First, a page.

Andy Tung, Director of US Sales for MSI … told Laptop that their experience shows that netbooks with Linux are returned four times more often than those with Windows XP. This would indicate what others have already noted, many consumers pick up the cheaper systems and then realize that the Linux system is not what they are used to so they return it.
And this is for a product that is targeted at early adopters who are far more technically sophisticated than average; the MSI Wind is a tiny, dirt-cheap portable PC that has been selling like gangbusters to the digital elite and gadget freaks since its launch in June. I would assume that this audience would be more forgiving of rough edges and usability gotchas than more mainstream PC buyers. This comment by MSI’s Andy Tung from the original interview highlights the uphill struggle that PC makers have when dealing with Linux:
Our internal research has shown that … the main cause [of the higher return rates for Linux-based machines] is Linux. People would love to pay $299 or $399 but they don’t know what they get until they open the box. They start playing around with Linux and start realizing that it’s not what they are used to. They don’t want to spend time to learn it so they bring it back to the store.
The interviewers interrupt at this point to note that they “struggled with the Linux version of the Wind U90” as well and ask whether the company plans to customize a Linux OS for the machine instead of using an off-the-shelf distro:
We plan to bring the Linux version to the U.S by the end of the year. But we are working on some of the issues with the SUSE Linux and even continue to explore other flavors of Linux. We have discussed Ubuntu with a Mac OS type of look and feel. We are talking to different suppliers to figure out the best user experience.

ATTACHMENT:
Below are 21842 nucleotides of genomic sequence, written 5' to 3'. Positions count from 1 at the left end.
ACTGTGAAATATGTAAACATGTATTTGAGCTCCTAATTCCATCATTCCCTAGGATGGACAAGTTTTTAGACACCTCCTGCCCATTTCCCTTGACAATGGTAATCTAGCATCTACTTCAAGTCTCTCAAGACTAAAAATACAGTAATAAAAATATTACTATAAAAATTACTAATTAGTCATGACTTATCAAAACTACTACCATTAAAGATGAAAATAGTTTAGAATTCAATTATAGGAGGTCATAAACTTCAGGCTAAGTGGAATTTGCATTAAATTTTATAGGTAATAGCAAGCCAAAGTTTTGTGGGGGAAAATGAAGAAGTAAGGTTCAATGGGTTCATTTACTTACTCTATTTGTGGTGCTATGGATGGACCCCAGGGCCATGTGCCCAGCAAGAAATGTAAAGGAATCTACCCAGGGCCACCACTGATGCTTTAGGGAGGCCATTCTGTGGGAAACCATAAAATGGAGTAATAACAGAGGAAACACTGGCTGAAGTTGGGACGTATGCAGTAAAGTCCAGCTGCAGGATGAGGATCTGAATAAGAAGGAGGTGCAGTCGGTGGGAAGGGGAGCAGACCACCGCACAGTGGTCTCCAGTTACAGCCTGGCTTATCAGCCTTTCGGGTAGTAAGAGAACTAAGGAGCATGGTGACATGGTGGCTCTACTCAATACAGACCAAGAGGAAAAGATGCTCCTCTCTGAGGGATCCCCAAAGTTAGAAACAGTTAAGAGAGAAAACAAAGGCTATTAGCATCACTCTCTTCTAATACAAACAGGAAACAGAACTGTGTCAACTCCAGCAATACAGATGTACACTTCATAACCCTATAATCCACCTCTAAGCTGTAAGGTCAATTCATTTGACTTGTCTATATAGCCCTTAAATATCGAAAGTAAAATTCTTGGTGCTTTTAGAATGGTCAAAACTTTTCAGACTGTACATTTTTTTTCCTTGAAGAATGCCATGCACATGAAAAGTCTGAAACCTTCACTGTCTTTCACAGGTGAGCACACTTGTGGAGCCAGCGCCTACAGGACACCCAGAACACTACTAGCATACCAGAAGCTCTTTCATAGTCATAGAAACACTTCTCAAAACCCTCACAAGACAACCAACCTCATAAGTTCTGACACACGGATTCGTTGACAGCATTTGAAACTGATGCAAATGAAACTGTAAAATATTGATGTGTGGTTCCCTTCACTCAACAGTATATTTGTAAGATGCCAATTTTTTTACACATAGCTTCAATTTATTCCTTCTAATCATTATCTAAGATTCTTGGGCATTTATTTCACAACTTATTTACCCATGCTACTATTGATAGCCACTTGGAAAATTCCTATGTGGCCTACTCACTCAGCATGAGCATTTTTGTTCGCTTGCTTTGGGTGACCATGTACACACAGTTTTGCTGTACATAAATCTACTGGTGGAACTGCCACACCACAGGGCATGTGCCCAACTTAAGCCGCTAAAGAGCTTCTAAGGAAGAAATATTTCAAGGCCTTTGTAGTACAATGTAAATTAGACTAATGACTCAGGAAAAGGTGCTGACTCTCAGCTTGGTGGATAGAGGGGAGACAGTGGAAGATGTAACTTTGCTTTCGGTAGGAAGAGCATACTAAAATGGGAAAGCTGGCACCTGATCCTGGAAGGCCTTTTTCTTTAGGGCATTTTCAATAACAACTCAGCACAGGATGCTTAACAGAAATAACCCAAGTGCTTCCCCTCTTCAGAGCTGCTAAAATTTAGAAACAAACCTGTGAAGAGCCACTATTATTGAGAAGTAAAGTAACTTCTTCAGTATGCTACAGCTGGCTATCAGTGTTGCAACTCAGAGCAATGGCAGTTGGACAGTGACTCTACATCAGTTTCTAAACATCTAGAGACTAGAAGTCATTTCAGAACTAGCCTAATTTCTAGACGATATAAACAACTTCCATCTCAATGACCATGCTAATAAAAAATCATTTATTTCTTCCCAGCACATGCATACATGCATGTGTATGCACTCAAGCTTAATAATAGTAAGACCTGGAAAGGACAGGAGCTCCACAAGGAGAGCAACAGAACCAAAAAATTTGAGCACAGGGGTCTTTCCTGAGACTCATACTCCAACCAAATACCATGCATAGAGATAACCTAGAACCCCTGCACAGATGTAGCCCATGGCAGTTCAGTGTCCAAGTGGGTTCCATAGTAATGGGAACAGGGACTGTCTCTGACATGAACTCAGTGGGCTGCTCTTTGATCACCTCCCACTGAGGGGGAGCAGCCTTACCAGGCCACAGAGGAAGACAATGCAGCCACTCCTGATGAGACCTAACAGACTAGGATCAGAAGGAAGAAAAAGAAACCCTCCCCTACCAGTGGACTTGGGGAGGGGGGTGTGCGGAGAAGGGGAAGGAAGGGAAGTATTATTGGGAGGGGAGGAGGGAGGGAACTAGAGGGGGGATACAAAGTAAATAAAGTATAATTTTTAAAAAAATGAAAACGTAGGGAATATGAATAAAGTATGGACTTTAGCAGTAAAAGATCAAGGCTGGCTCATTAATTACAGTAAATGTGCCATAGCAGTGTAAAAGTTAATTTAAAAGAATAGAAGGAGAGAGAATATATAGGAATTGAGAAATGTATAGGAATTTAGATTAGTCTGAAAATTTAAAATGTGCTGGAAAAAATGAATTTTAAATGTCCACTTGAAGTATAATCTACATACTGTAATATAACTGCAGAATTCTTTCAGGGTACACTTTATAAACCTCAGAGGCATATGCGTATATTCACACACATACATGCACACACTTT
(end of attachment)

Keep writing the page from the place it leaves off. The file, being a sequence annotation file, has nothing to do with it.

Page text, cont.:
Finding software developers to build and support a great user experience that ties hardware and software together isn’t cheap or easy. It’s hard to imagine how that job can get done at all, much less be done well, on a PC that sells for $399 or less.
I have a couple of Linux-based systems here that I use occasionally for testing and just to stay on top of what’s happening in the wide world of computing. I have been impressed with the way that popular Linux distros like Ubuntu have improved with each new release; these days, Linux is a great choice for technically sophisticated users who don’t mind being far, far out of the mainstream. But for people who don’t have the time or the inclination to make fundamental changes, it’s a nonstarter. If I were to switch to Linux for daily use, I would have to dramatically change my work habits and learn to use a very different set of tools than I use today. The same would be true of any of my home or small business clients.
As someone who writes about Windows for a living, I get a disproportionate amount of feedback from people who argue that open-source software is a panacea and that dumping Windows for Linux is the answer to every problem that affects the Windows ecosystem. The market is doing a pretty good job of proving that they’re wrong, as this example shows.